Safety Tips for School Events

Following the brutal gang rape of a student following a dance at a California high school, it looked like a similar incident happened across the country in Florida. There, a 15-year-old girl claimed to have been raped by four male students during a football game on campus. Later the girl admitted the sex was consensual.

But here are two cases in a month – on opposite coasts – where security failed. What could have been differently? We asked Patrick Fiel, public safety advisor for ADT, how he handled security for on-campus events when he was head of security for Washington (D.C.) Public Schools.

“It takes a mixture a low-tech methods and electronic security technology, along with a lot of planning and proper execution of a plan,” he said.

Fiel listed some tips that would help schools to provide better security before, during and after athletic events, dances, concerts and other afterschool activities.

• Create a plan that provides security for the entire campus. Don’t overlook little-used or remote areas that provide an ideal place for rapes, fights, drug deals or other criminal behavior.

• Extra lighting can discourage people from using these areas as hiding places or staging areas for crime.

• Security personnel or screened volunteers need to regularly patrol the entire campus before, during and immediately after an event. Be sure to work closely with local law enforcement and request extra officers be made available at the event and for patrolling the parking lots and immediate area surrounding the campus. Also, check for individuals loitering and suspicious vehicles.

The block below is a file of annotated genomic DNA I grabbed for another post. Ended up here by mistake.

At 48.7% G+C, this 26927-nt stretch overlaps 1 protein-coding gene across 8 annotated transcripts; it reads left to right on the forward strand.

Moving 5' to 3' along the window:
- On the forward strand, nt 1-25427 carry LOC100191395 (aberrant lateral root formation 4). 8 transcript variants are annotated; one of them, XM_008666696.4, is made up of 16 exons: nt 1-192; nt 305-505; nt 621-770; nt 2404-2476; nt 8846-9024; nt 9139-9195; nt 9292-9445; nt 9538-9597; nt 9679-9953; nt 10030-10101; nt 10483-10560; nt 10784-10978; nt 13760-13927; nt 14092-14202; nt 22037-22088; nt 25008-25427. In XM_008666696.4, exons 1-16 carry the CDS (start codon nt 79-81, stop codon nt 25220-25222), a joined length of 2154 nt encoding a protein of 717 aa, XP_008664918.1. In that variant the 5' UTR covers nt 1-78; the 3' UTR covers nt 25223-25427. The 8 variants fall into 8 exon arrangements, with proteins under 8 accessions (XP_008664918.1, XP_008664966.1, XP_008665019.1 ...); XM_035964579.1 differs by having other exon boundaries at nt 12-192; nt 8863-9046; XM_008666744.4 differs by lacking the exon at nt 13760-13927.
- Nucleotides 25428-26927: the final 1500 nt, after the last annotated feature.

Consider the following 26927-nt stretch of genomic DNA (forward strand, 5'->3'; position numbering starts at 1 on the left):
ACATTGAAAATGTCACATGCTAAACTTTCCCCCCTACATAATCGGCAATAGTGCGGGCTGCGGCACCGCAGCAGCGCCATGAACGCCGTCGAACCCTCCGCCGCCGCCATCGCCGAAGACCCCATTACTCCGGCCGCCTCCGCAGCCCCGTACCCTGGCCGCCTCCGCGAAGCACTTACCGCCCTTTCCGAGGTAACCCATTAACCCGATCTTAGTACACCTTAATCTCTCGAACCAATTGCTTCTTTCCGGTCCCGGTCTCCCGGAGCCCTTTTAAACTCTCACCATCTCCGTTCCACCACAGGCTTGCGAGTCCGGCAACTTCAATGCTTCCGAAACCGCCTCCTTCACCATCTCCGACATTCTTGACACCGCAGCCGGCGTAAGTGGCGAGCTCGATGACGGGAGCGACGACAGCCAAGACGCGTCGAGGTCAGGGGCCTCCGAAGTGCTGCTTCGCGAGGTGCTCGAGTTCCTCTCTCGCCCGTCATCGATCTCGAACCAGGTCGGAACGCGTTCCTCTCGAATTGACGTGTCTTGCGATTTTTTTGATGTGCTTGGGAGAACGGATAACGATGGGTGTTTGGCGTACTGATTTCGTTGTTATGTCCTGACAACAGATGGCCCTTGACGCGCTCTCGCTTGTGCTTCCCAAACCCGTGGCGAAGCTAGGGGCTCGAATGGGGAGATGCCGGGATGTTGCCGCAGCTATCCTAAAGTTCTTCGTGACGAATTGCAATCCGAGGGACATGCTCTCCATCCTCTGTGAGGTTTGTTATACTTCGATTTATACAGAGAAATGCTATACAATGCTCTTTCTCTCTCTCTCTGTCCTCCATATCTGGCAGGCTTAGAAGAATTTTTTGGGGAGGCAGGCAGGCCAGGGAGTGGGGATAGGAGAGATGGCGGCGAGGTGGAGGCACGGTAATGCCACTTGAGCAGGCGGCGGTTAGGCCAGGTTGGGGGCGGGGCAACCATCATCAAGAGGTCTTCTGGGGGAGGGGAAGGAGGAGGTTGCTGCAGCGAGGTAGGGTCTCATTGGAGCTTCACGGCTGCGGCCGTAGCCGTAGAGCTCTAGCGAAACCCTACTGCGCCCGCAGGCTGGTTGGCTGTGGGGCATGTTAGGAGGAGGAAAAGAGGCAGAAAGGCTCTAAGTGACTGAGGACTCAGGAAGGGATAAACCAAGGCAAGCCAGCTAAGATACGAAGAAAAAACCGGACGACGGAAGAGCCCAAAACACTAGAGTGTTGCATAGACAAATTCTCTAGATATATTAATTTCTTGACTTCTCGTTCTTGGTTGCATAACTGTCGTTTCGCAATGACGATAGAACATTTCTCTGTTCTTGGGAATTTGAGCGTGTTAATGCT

• Fencing can limit the number of entries to a stadium. Open only one door for entry into a gymnasium. Have security personnel view students as they enter and remove those that are obviously under the influence of alcohol or drugs. Also, once students leave an event, they should not be allowed to return.

• Trained personnel can use metal detectors – both hand-held wands and walk-through devices –to check students for weapons as they enter an event • Indoor and outdoor security cameras should focus on the parking lots, the stadium and gymnasium entries and perimeters and the ticket office and snack bar. During events, make sure school personnel, law enforcement or a professional security company is monitoring the video. And if there is a crime committed on campus, recorded video can help identify suspects and prosecute offenders.

“There are no guarantees that administrators can stop all crime related to after-school events.” Fiel said. “But there are steps that can greatly reduce the chances of serious problems. Lets all work together to keep our children safe

-- PSW Staff